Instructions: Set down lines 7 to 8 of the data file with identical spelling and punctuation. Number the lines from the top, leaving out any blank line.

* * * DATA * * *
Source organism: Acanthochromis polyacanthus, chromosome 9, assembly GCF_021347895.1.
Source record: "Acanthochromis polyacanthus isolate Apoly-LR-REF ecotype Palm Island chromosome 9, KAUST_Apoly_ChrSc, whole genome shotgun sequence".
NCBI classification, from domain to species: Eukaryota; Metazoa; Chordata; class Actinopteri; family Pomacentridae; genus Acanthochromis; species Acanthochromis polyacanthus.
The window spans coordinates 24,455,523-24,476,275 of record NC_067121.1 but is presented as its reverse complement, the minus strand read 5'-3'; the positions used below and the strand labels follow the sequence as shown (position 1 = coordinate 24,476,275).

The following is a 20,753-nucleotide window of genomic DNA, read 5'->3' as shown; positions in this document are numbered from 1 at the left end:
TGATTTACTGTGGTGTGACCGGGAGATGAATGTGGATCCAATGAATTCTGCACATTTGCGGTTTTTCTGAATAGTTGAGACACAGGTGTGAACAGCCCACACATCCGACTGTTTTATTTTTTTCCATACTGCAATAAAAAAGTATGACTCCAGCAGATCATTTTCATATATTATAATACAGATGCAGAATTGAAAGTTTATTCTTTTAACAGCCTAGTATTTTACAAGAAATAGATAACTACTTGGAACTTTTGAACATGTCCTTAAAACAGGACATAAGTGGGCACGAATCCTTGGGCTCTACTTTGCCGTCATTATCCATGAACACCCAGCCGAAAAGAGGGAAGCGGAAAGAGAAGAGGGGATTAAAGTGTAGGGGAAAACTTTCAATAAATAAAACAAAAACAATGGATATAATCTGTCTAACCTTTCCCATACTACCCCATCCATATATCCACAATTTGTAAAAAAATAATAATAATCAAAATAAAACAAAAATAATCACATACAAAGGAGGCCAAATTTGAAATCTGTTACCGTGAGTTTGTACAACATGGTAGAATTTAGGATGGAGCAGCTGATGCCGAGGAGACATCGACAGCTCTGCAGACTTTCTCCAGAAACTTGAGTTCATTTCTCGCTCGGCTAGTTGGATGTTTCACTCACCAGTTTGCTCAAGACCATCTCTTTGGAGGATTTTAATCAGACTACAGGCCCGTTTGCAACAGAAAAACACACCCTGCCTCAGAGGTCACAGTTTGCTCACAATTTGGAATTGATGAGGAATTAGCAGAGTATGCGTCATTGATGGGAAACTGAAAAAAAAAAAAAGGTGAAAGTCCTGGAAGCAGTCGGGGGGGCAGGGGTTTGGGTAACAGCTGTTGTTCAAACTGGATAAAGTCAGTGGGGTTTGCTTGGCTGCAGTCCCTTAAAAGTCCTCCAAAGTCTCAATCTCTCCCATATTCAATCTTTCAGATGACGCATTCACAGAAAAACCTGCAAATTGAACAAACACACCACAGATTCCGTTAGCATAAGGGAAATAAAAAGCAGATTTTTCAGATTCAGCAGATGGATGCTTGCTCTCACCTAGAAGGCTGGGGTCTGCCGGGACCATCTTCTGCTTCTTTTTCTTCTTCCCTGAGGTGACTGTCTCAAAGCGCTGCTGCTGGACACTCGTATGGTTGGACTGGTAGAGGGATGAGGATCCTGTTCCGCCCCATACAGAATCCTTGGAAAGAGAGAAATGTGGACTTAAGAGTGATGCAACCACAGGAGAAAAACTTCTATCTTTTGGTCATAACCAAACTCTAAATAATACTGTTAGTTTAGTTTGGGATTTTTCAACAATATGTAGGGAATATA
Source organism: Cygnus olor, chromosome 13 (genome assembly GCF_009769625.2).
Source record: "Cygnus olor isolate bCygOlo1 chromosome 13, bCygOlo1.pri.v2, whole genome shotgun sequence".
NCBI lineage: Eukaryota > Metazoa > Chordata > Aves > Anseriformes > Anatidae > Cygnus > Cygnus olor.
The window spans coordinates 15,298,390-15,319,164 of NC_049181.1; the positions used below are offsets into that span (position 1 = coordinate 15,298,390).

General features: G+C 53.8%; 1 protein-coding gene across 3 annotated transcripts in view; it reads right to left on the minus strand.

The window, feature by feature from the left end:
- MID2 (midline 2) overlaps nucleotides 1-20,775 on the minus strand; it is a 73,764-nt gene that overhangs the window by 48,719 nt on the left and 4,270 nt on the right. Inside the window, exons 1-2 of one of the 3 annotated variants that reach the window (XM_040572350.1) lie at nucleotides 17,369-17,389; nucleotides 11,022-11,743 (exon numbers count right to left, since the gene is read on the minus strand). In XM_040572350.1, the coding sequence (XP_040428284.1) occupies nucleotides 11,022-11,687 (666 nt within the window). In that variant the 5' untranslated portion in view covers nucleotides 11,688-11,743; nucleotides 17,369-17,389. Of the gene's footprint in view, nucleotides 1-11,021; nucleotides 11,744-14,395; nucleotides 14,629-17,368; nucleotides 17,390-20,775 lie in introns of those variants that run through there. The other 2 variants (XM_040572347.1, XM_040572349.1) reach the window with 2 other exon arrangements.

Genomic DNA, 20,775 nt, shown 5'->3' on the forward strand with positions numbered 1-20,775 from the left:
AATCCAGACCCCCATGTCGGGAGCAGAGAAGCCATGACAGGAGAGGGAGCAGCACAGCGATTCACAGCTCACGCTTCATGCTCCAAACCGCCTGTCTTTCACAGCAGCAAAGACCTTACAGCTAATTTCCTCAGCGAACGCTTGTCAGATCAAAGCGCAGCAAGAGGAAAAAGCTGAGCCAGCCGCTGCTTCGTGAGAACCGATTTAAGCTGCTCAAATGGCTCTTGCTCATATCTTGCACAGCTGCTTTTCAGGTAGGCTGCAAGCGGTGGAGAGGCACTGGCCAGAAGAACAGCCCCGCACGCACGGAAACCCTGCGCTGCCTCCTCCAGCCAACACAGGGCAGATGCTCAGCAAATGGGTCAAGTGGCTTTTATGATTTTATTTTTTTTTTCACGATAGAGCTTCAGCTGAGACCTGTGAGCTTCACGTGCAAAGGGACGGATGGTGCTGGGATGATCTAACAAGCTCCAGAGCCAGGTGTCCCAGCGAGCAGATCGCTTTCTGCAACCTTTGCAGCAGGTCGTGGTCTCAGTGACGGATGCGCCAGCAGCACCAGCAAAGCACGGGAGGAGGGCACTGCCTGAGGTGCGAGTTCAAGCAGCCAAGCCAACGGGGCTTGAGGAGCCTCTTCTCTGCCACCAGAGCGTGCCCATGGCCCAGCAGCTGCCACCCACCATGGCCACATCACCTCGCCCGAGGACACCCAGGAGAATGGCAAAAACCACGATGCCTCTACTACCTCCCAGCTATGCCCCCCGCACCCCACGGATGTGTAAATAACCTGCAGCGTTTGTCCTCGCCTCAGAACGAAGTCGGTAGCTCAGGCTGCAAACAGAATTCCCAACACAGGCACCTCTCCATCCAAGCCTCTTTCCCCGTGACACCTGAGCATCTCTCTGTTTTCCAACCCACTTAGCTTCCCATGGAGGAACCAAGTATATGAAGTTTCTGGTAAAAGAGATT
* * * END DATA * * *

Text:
Source organism: Cygnus olor, chromosome 13 (genome assembly GCF_009769625.2).
Source record: "Cygnus olor isolate bCygOlo1 chromosome 13, bCygOlo1.pri.v2, whole genome shotgun sequence".